The Influenza

The Spanish Influenza took a large toll on the Twin Ports region. Community events were canceled, schools were closed, and the papers printed stories almost daily about prominent residents who contracted the flu, and when local authorities believed things would return to normal.

Below are numerous articles and advertisements about what happened in the Superior area during the Spanish Influenza outbreak of 1918 and 1919. Click to enlarge images.

Mar 27, 1914 influenza

Well before the influenza that killed so many people across the globe, there were advertisements in the local newspaper about methods for treating the illness.1

 

In this article, the reports showed that the city was not faring well in light of the influenza. (Superior Telegram, Nov. 7, 1918.)

In this article, the reports showed that the city was not faring well in light of the influenza.2

 

This article was printed to let the public know that the flu bans would continue for several days. (Superior Telegram, Nov. 8 1918.)

This article was printed to let the public know that the flu bans would continue for several days. 3

 

This story explained when the Superior schools might re-open depending on the number of flu cases in the area. (Superior Telegram, Nov. 12, 1918.)

This story explained when the Superior schools might re-open depending on the number of flu cases in the area.4

 

The newspaper printed a story on a previous resident who got the influenza. (Superior Telegram, Nov. 12, 1918.)

The newspaper printed a story on a previous Superior resident who died from the influenza while living in California.5

 

Local reports on the status of the influenza were printed in the newspaper. (Superior Telegram, Nov, 12, 1918)

Local reports on the status of the influenza were printed in the newspaper.6

 

Another article explains that area schools can re-open. (Superior Telegram. November 13, 1918. Superior Public Library.)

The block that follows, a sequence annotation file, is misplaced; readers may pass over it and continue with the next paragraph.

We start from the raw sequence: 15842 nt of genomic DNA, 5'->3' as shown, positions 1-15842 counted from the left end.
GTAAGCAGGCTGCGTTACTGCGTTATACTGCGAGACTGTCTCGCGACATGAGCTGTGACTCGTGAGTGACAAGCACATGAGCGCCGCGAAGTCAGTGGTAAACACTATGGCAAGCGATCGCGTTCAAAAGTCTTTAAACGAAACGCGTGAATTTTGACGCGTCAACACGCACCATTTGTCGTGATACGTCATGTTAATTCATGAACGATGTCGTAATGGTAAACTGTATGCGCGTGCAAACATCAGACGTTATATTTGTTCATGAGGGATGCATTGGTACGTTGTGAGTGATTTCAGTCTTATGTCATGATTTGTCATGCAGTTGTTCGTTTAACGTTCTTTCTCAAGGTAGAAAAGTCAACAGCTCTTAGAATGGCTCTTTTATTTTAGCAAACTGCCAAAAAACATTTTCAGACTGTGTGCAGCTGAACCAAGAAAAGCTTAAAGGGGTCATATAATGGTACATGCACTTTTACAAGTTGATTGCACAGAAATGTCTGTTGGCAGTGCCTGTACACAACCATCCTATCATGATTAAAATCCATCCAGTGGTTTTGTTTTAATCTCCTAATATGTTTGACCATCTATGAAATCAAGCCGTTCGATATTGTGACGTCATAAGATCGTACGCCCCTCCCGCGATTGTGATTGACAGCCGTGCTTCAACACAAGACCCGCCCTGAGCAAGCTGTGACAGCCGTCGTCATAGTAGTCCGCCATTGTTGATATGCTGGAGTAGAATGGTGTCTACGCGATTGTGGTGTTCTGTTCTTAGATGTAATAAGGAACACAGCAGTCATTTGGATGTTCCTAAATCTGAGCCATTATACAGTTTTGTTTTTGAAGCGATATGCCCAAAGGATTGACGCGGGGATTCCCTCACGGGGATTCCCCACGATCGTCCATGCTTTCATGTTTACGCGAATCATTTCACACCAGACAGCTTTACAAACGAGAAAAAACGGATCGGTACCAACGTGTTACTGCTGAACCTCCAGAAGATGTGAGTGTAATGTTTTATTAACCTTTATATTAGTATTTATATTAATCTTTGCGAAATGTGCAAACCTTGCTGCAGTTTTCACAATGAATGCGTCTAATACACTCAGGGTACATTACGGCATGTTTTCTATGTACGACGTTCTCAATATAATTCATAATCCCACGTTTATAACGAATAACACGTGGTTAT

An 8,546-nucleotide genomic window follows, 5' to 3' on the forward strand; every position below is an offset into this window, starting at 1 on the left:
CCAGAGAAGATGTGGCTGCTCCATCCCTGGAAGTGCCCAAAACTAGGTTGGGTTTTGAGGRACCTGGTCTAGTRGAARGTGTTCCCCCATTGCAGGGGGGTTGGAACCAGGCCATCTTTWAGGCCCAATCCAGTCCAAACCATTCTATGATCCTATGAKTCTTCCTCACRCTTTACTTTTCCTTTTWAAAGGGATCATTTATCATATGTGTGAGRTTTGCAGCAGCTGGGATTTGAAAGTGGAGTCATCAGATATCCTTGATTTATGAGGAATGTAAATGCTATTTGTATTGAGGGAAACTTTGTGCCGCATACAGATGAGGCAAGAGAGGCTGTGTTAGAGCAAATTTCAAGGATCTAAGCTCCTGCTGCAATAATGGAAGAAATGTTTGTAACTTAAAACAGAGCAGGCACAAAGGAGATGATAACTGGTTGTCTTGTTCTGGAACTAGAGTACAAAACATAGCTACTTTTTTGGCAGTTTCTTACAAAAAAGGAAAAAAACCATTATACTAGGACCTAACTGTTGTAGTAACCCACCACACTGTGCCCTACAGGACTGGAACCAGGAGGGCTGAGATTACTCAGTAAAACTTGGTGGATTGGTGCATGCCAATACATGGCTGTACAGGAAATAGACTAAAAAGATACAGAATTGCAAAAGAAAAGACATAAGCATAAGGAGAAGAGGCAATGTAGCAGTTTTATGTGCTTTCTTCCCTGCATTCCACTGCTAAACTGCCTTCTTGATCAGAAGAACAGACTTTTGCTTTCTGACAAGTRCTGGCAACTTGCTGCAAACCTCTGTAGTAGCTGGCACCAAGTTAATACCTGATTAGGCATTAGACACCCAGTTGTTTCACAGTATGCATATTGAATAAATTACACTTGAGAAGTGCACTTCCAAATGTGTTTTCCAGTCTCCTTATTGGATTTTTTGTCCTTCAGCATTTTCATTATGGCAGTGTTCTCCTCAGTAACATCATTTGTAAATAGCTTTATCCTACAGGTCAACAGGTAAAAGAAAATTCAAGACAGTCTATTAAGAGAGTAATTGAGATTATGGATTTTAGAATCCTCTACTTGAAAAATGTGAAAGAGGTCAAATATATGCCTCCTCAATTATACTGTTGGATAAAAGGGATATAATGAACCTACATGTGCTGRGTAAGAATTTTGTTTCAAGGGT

Another article explains that area schools can re-open.7

The Normal School's newspaper, The Peptomist, started printing shortly after the war. An article from Feb 15, 1920, "Influenza on Wane at the School" explains how the school fared through the influenza pandemic. (University Archives, UW-Superior Special Collections.)

The Normal School’s newspaper, “The Peptomist,” started printing shortly after the war. An article from Feb. 15, 1920, “Influenza on Wane at the School” explains how the school fared through the influenza pandemic.8

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1Superior Telegram, March 27, 1914. Superior Public Library, Superior Wisconsin. Microfilm.
2Superior Telegram,, Nov. 7, 1918. Superior Public Library, Superior Wisconsin. Microfilm.
3Superior Telegram, Nov. 8 1918. Superior Public Library, Superior Wisconsin. Microfilm.
4Superior Telegram, Nov. 12, 1918. Superior Public Library, Superior Wisconsin. Microfilm.
5Superior Telegram, Nov. 12, 1918. Superior Public Library, Superior Wisconsin. Microfilm.
6Superior Telegram, Nov. 12, 1918. Superior Public Library, Superior Wisconsin. Microfilm.
7Superior Telegram, Nov. 13, 1918. Superior Public Library, Superior Wisconsin. Microfilm.
8 “Influenza on Wane at the School,” Peptomist, Feb 15, 1920. University Archives, UW-Superior Special Collections.